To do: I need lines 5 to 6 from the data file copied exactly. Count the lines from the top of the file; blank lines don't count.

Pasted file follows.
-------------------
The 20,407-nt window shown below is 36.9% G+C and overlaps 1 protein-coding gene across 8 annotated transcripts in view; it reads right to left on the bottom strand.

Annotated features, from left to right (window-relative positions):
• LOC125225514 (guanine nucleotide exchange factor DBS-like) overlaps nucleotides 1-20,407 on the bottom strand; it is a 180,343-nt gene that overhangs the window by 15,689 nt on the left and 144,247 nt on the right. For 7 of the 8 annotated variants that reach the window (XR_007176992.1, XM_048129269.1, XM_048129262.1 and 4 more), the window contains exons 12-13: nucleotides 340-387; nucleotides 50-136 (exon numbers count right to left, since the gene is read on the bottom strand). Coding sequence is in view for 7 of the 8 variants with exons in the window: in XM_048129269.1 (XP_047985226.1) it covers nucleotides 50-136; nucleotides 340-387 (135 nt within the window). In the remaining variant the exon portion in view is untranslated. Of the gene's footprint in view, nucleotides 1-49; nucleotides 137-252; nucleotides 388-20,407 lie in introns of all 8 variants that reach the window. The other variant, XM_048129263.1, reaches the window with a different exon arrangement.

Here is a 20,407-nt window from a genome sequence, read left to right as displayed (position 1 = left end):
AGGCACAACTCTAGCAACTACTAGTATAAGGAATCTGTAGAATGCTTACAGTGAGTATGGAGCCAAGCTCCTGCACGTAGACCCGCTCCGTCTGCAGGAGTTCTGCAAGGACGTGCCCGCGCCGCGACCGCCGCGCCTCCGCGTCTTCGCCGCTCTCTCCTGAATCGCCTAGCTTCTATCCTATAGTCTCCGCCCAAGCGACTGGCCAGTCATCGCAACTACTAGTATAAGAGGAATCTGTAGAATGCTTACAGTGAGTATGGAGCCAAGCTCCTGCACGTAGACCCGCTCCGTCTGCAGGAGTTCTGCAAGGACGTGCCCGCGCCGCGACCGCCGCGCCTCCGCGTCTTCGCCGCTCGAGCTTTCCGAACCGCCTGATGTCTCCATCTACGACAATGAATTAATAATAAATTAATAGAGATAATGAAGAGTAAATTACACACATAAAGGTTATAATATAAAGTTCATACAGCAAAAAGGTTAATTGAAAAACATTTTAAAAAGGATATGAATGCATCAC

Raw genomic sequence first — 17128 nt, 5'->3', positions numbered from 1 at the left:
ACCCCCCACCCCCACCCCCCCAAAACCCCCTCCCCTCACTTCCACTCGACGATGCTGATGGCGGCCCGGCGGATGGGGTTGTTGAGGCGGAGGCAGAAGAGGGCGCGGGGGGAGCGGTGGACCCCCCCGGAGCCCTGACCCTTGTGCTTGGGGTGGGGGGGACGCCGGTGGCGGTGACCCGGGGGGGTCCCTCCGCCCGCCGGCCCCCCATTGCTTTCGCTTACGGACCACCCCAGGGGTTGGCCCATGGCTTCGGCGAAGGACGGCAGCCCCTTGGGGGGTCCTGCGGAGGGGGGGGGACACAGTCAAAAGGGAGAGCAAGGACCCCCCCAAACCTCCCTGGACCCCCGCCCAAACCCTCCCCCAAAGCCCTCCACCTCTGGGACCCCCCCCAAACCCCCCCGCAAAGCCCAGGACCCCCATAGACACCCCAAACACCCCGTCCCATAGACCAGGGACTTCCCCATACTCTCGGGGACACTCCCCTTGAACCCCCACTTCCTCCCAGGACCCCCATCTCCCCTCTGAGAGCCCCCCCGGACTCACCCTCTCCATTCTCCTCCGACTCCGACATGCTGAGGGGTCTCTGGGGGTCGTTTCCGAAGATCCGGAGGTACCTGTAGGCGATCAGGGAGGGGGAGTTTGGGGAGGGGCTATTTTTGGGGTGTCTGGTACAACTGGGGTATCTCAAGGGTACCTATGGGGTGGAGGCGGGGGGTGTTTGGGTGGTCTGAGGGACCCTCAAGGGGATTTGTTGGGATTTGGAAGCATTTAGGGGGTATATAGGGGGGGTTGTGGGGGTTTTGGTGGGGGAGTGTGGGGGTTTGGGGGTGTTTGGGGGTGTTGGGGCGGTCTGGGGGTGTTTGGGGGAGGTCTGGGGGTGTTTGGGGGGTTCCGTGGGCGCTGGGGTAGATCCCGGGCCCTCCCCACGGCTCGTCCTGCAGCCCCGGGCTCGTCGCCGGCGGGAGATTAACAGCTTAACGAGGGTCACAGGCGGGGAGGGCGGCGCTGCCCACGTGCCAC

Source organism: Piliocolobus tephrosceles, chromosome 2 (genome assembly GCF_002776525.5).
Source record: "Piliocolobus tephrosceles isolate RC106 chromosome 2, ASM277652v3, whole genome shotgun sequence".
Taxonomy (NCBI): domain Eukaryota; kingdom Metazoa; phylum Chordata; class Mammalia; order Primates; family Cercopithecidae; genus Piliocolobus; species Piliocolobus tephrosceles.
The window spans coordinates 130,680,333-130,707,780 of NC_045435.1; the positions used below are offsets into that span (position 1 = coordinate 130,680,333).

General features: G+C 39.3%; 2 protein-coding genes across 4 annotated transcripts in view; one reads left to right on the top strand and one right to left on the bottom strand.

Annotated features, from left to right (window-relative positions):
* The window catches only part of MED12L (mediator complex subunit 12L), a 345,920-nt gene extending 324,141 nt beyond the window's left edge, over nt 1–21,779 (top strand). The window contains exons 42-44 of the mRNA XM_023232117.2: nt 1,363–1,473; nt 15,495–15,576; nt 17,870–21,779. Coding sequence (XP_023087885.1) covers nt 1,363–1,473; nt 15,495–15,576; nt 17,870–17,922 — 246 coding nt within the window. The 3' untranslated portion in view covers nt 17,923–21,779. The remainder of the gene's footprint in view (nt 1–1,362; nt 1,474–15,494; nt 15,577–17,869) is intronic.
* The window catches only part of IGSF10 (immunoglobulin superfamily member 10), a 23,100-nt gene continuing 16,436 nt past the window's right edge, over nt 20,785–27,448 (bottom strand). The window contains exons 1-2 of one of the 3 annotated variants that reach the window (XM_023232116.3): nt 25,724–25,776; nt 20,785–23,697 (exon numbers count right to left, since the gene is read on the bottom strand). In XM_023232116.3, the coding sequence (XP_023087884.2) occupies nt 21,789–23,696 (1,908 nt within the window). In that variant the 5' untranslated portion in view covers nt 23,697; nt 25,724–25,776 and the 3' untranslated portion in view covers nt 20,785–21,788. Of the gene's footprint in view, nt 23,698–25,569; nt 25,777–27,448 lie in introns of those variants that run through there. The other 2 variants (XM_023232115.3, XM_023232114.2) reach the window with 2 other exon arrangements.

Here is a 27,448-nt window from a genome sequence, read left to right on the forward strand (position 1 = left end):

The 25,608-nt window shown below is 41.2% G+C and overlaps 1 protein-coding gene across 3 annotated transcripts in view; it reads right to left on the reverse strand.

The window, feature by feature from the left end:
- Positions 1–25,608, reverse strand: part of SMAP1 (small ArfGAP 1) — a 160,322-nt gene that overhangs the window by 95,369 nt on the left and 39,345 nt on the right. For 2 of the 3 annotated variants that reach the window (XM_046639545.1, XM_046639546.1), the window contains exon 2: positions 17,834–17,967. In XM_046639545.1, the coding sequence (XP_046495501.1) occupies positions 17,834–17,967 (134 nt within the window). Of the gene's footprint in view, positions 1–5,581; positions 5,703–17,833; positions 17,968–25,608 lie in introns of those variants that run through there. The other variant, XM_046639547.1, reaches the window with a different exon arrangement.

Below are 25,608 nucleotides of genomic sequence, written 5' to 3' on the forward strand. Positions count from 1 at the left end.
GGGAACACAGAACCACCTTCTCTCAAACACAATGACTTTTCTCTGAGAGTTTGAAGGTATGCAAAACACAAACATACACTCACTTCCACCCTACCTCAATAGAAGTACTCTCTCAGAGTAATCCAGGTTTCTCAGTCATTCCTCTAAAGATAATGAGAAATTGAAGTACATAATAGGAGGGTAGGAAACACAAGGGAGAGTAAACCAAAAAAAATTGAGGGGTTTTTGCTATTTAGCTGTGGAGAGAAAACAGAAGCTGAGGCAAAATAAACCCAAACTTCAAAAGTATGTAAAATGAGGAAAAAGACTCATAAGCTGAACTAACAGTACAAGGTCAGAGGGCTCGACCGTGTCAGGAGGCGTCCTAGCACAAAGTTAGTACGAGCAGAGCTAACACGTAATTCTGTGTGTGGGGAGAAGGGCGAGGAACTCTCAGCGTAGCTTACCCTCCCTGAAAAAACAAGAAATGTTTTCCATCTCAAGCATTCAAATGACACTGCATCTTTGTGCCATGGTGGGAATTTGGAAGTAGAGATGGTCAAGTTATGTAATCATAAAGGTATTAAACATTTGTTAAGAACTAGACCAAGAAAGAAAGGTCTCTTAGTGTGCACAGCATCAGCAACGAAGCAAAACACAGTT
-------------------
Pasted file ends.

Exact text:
AGGCACAACTCTAGCAACTACTAGTATAAGGAATCTGTAGAATGCTTACAGTGAGTATGGAGCCAAGCTCCTGCACGTAGACCCGCTCCGTCTGCAGGAGTTCTGCAAGGACGTGCCCGCGCCGCGACCGCCGCGCCTCCGCGTCTTCGCCGCTCTCTCCTGAATCGCCTAGCTTCTATCCTATAGTCTCCGCCCAAGCGACTGGCCAGTCATCGCAACTACTAGTATAAGAGGAATCTGTAGAATGCTTACAGTGAGTATGGAGCCAAGCTCCTGCACGTAGACCCGCTCCGTCTGCAGGAGTTCTGCAAGGACGTGCCCGCGCCGCGACCGCCGCGCCTCCGCGTCTTCGCCGCTCGAGCTTTCCGAACCGCCTGATGTCTCCATCTACGACAATGAATTAATAATAAATTAATAGAGATAATGAAGAGTAAATTACACACATAAAGGTTATAATATAAAGTTCATACAGCAAAAAGGTTAATTGAAAAACATTTTAAAAAGGATATGAATGCATCAC

Raw genomic sequence first — 17128 nt, 5'->3', positions numbered from 1 at the left: